The PHP constant expression is a name or an identifier which will never change its values during the script execution. The PHP constant can be defined with the predefined PHP function called – ”define()”.

Table Of Contents

There are some points that have to be considered during writing the PHP constants.

  • The PHP constant should be written in uppercase.
  • If you assigned a value to the constant, you shouldn’t declare or change it in the following lines of the PHP source code.
  • The constant should start with letters, so the numerals are not accepted, especially in the beginning.
  • The constant wouldn’t start with a dollar sign ($).
  • It can start with a double underscore, but you have to make sure that you already don’t use the predefined magic constant name.

Anyway, let’s take a look at the – ”define()” predefined PHP function.

Understanding the DEFINE PHP Function and CONST PHP Keyword

The PHP “define” callback is a predefined function used to define a new constant in the PHP language. This callback takes 3 parameters.

  • The constant identifier with a valid name.
  • The constant value.
  • The case-insensitive, which takes a boolean value, refers to whether you can call it with a lower case or not. The default value is false.
<?php 
  define( "CONSTANT_NAME", "Constant Value", $case_insensitive );
?>

Let’s take an example.

<?php 
  define( "SITENAME", "CodedTag.com");
  echo SITENAME;
  echo "\n";
  echo sitename;
?>

The output would be like the following.

CodedTag.com
sitename

The first value is printed correctly, but the second one printed another value, the name of constant, and that happened because I didn’t specify the last parameter that called case-insensitive.

Let’s specify the last parameter to see the result.

<?php 
  define( "SITENAME", "CodedTag.com", true );
  echo SITENAME;
  echo "\n";
  echo sitename;
?>

The output would be like the below

CodedTag.com
CodedTag.com

So if you like to use lowercase during the code, you have to specify the last parameter and set it with a “true” value.

Since PHP 7 was released, it allows you to use the array with the PHP constant.

<?php 
  define( "USERNAMES", array(
     "Peter",
     "Ahmed",
     "Michael",
     "Montasser"
  ));
  print_r(USERNAMES);
?>

The output would be like the below one.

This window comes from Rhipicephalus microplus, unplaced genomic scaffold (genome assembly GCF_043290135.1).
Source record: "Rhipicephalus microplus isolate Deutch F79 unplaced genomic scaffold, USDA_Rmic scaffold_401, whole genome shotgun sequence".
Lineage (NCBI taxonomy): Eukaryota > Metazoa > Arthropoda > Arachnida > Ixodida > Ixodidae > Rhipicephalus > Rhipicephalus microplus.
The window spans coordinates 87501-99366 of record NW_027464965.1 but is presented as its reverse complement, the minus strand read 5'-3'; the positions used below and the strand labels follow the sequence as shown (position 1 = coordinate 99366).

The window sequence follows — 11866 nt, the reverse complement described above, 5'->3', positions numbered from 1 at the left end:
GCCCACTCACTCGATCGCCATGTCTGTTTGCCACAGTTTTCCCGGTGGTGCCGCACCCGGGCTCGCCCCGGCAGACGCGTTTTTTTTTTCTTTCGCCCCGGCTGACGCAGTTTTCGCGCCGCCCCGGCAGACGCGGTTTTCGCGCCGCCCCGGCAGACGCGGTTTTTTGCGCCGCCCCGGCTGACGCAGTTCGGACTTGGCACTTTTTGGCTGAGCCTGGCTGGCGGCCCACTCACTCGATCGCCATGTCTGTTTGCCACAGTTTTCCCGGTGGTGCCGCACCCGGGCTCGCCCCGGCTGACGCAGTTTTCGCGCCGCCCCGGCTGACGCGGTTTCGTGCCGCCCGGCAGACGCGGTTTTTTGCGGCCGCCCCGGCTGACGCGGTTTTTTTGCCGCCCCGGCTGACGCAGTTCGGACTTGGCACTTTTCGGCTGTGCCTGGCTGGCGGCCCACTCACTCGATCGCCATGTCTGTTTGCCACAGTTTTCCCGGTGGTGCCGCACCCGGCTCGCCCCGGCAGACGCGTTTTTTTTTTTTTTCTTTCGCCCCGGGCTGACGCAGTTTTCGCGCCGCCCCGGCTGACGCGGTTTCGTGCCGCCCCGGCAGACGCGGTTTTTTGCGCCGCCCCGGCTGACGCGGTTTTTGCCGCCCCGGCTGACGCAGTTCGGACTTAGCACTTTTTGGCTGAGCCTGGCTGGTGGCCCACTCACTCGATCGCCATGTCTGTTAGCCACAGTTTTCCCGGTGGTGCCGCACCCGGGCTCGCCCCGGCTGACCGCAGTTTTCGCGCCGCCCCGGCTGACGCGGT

Array ( [0] => Peter [1] => Ahmed [2] => Michael [3] => Montasser )

Also, the PHP constant can be used as a global inside the PHP function.

<?php 
  define( "SITENAME", "CodedTag.com");
  function get_sitename() {
    echo SITENAME;
  }  
  get_sitename(); // CodedTag.com
?>

The PHP constant can be defined with another predefined word called const. Check the following example.

<?php 
  const DATASOURCE = "DataSource";
  echo DATASOURCE; // DataSource
?>

But what is the difference between the “define” function and the keyword “const”? In the following section, I will answer you with a poof. Let’s dive right in.

The Difference between the CONST Keyword and the DEFINE Function

The two both are PHP constants, each one does the same job. Check the below code.

<?php
  const USER = "Montasser";
  define( "USER", "Montasser" );
?>

So the two both are the same. But the first one, “const” is defining the value during the translation. On the other hand, the “define()” function is defining the value at the execution time.

The “define()” function can be used as a global, so you can place it inside the if condition. But the “const” only appears on the scope position.

So we can use the “define()” function in the condition block.

<?php 
  if ( !defined( "VERSION" ) ) {
    define( "VERSION", "v11.9" );
  }
?>

But you will never be able to do that with the keyword “const”. Because it only works in the scope position.

In the “define()” function, you were not able to use the array inside in PHP 7 prior. But the “const” keyword is already working with the array since PHP 5.6. To learn more details, visit the PHP manual.

Anyway, the PHP constant is working with PHP Data Types except for some types like iterable, resource, and so on. In the following sections, I will show you the constant with each type wrapped with an example.

Use the PHP Constant with the PHP Scalar Types

In previous sections, I explained how to use the constant with a string data type, and here I will cover the other scalar data type such as integers, floats, and boolean.

Use the constant with the integer data type.

<?php 
  define( "CAR_SPEED", 120 ); 
  echo CAR_SPEED; // 120
?>

The float data type with constant.

<?php 
  define( "WEIGHT", 25.65 ); 
  echo WEIGHT; // 25.65
?>

Use the boolean data type with the constant.

<?php 
  define( "IS_DISABLED", true ); 
  echo IS_DISABLED; // 1
?>

Use the PHP Constant Expression with the PHP Compound Types

As I mentioned before, since PHP 7 was released, you can use the array data type with the constant. But how it does work with the PHP object?

Actually, the PHP object will not work with the constant because the class object can be changed during the execution. That means the PHP object is changeful which is similar to the variable.

Use the Constant with the Special Types

In the special types, there are two data types, null, and resource. And here, the PHP constant only supports the null data type.

<?php 
define( "NO_VALUE", NULL ); 
  echo gettype(NO_VALUE); // NULL
?>

The PHP resource is not supported with PHP constant expression because the values inside are changeable. So it will not work.

Wrapping Up

In this tutorial, you understood the constant with examples. And that was through the “define()” function and the “const” keyword.